With the rapid and visible growth of the Church of Jesus Christ of Latter-day Saints, it is inevitable that doctrinal differences will arise between Latter-day Saints and people of other faiths. Members of the LDS Church profess to be Christians, to be followers of Jesus Christ and recipients of his redeeming grace. They are not, however, associated with either Catholicism or Protestantism. Mormons believe that God called Joseph Smith in 1820 to restore saving truths and divine powers that had been lost to the world after the deaths of Jesus and his early apostles. They believe that he was commissioned to establish an organization—the Church of Jesus Christ of Latter-day Saints—that is a restoration of the original Church of Jesus Christ. They believe that it possesses the fulness of the gospel of Jesus Christ and is led today by divinely called modern apostles and prophets.
In spreading this message of the restoration to the world, Latter-day Saints do not wish to offend people of other faiths. There are clearly people of every Christian denomination who have devoted their lives to following the Lord, to serving others, and to spreading the message of redemption in Christ to the world. And there are people outside Christianity who live admirable lives devoted to the truths they understand. To Christian and non-Christian alike, the invitation of the restored Church of Christ is to come and see—see if the restored gospel does not have value for your lives, through the truths and powers restored by the Savior of mankind.
Latter-day Saints know that not all will accept this invitation. Yet they do not believe that doctrinal differences should motivate men and women to be less than Christian or civil in their interactions with persons of other faiths. There are so many problems in society—moral and ethical issues on which people of goodwill wholeheartedly agree—that it seems counterproductive to dissipate our strength or dilute our effectiveness when we could so easily join hands in stemming the tide of indecency and immorality.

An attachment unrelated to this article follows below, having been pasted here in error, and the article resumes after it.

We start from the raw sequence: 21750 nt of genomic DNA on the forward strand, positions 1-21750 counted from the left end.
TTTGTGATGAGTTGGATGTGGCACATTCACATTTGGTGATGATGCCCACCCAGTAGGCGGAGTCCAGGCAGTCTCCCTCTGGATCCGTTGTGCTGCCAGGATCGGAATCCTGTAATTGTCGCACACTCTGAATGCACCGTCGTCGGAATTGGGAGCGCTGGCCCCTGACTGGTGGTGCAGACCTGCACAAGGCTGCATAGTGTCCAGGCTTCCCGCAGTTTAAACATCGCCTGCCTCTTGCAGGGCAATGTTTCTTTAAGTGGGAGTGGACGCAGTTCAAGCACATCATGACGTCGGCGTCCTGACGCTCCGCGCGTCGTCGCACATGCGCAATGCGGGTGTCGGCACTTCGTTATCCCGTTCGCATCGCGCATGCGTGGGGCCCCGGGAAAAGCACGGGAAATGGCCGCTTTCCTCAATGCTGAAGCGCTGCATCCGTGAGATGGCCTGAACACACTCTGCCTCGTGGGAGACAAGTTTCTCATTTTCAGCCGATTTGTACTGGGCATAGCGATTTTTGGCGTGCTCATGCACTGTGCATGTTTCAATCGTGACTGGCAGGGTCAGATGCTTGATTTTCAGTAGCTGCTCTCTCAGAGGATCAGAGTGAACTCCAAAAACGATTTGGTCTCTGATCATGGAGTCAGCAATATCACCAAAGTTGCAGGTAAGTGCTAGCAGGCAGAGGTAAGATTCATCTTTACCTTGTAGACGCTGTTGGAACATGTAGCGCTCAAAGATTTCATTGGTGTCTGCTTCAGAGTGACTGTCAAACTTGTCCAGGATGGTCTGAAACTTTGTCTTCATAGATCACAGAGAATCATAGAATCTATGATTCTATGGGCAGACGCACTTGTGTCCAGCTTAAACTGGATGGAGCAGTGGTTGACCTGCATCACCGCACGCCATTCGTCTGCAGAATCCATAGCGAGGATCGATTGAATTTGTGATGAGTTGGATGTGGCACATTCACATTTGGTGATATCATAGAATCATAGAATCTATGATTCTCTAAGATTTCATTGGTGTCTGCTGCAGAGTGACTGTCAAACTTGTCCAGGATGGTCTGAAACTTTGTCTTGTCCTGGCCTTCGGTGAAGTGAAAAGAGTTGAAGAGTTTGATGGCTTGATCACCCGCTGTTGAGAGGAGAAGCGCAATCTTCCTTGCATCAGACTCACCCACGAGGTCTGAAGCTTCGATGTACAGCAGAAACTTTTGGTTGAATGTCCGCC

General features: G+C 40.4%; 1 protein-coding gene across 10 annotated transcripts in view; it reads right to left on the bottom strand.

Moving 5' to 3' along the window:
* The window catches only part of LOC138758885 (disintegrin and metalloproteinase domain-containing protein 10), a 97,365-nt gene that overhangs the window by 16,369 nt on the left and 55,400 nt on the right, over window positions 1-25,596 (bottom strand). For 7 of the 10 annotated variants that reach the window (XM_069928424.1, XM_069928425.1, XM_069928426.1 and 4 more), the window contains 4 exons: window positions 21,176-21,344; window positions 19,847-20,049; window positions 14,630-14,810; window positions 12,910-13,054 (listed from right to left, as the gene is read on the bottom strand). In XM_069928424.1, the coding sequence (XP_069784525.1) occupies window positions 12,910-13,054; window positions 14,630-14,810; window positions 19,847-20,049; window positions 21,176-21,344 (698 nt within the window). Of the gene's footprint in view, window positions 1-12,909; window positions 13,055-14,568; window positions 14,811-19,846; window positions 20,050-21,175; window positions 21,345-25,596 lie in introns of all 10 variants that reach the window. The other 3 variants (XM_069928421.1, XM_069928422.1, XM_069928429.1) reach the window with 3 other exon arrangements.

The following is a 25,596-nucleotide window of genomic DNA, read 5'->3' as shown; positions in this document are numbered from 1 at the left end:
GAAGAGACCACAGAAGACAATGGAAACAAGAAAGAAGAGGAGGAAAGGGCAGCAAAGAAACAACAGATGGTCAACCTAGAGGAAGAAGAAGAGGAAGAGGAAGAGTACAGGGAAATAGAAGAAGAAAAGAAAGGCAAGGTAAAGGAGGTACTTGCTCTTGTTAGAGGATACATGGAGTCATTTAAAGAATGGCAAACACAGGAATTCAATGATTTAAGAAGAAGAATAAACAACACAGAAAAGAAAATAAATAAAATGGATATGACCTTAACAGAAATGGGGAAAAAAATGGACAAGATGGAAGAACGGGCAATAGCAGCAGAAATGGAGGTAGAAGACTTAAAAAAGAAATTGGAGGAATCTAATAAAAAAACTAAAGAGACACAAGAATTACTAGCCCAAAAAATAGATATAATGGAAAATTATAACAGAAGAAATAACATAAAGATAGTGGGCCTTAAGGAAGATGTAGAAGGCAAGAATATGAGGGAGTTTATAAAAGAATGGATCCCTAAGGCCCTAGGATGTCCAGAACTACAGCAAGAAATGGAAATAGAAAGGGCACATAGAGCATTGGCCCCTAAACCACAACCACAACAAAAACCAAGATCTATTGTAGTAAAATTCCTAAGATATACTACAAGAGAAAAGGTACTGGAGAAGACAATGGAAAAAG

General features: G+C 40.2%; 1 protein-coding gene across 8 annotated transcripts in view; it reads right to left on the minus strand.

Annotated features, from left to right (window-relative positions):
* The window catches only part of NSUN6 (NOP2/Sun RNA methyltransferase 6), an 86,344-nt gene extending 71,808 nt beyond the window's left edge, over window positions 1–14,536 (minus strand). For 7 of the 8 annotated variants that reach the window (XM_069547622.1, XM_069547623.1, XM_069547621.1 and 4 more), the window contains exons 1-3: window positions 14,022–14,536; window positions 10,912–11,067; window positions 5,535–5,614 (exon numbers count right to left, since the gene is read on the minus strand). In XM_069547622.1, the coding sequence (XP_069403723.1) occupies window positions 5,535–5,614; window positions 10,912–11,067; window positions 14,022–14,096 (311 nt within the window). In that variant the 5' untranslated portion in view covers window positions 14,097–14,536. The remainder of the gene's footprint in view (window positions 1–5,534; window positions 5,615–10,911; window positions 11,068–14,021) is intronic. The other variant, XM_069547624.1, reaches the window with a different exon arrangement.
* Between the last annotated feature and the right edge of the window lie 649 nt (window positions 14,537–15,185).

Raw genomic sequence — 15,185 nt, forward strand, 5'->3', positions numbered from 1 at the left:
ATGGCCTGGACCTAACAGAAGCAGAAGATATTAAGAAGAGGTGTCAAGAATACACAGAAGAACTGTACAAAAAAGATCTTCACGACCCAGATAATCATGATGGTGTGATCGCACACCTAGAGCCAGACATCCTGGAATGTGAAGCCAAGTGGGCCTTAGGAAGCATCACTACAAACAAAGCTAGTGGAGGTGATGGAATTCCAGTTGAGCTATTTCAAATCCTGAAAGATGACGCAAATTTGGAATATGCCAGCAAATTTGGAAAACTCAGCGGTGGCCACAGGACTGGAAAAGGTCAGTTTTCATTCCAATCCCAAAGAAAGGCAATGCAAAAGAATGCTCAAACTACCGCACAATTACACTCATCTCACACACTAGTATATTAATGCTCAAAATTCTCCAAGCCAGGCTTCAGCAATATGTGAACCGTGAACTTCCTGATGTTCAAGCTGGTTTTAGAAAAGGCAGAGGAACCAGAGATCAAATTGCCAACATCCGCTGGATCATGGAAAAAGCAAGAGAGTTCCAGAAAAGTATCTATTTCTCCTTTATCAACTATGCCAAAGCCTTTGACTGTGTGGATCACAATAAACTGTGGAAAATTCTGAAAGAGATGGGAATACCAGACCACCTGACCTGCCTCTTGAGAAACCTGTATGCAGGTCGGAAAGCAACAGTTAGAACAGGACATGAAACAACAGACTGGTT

Further, there is a pressing need in today’s world for people of various religious denominations to better understand one another. Nothing good comes from misrepresenting another’s beliefs. We hope that addressing a few of the questions most frequently asked about LDS beliefs and practices will contribute to understanding between Latter-day Saints and their friends of other faiths. The ten specific questions considered here get at the heart of the LDS faith and way of life. That persons outside our own faith may disagree with our position on this or that matter is understandable; that our position should be misstated or misrepresented is, however, not helpful to anyone.
The contributors to this booklet are all members of the faculty of Brigham Young University: Larry E. Dahl is professor of Church History and Doctrine; Robert L. Millet is dean of Religious Education and professor of Ancient Scripture; Daniel C. Peterson is associate professor of Asian and Near Eastern Languages; Noel B. Reynolds is associate academic vice president and professor of Political Science; Stephen E. Robinson is professor of Ancient Scripture; Brent L. Top is associate dean of Religious Education and professor of Church History and Doctrine; and John W. Welch is Robert K. Thomas Professor of Law.
We gratefully acknowledge others who helped with the preparation of this booklet: colleagues who read and critiqued our work; editors at FARMS who provided numerous suggestions and carried out the production of the booklet, including Donald L. Brugger, Lesa Shearer, Wendy C. Thompson, and Melvin J. Thorne; Scott Knudsen, who designed the booklet; Alan and Karen Ashton, who allowed us to use their painting by Floyd Breinholt for our cover; and Claudia Breinholt, who generously gave permission for the use of her late husband’s painting.
While this is not an official publication of the Church of Jesus Christ of Latter-day Saints or Brigham Young University, the contributors have sought in their expressions to be in harmony with scripture and the teachings of modern church leaders. Each of the contributors has worked for many years in the educational system of the LDS Church and has taught and written a great deal on the topics discussed in this work. While much more could be said on these topics, we hope that this brief treatment will be sufficient to respond appropriately to questions that continue to arise.
Only when people are unafraid of truth will they find it. Therefore, we invite all to follow the admonition of Paul: “Prove all things; hold fast that which is good” (1 Thessalonians 5:21).
Robert L. Millet Noel B. Reynolds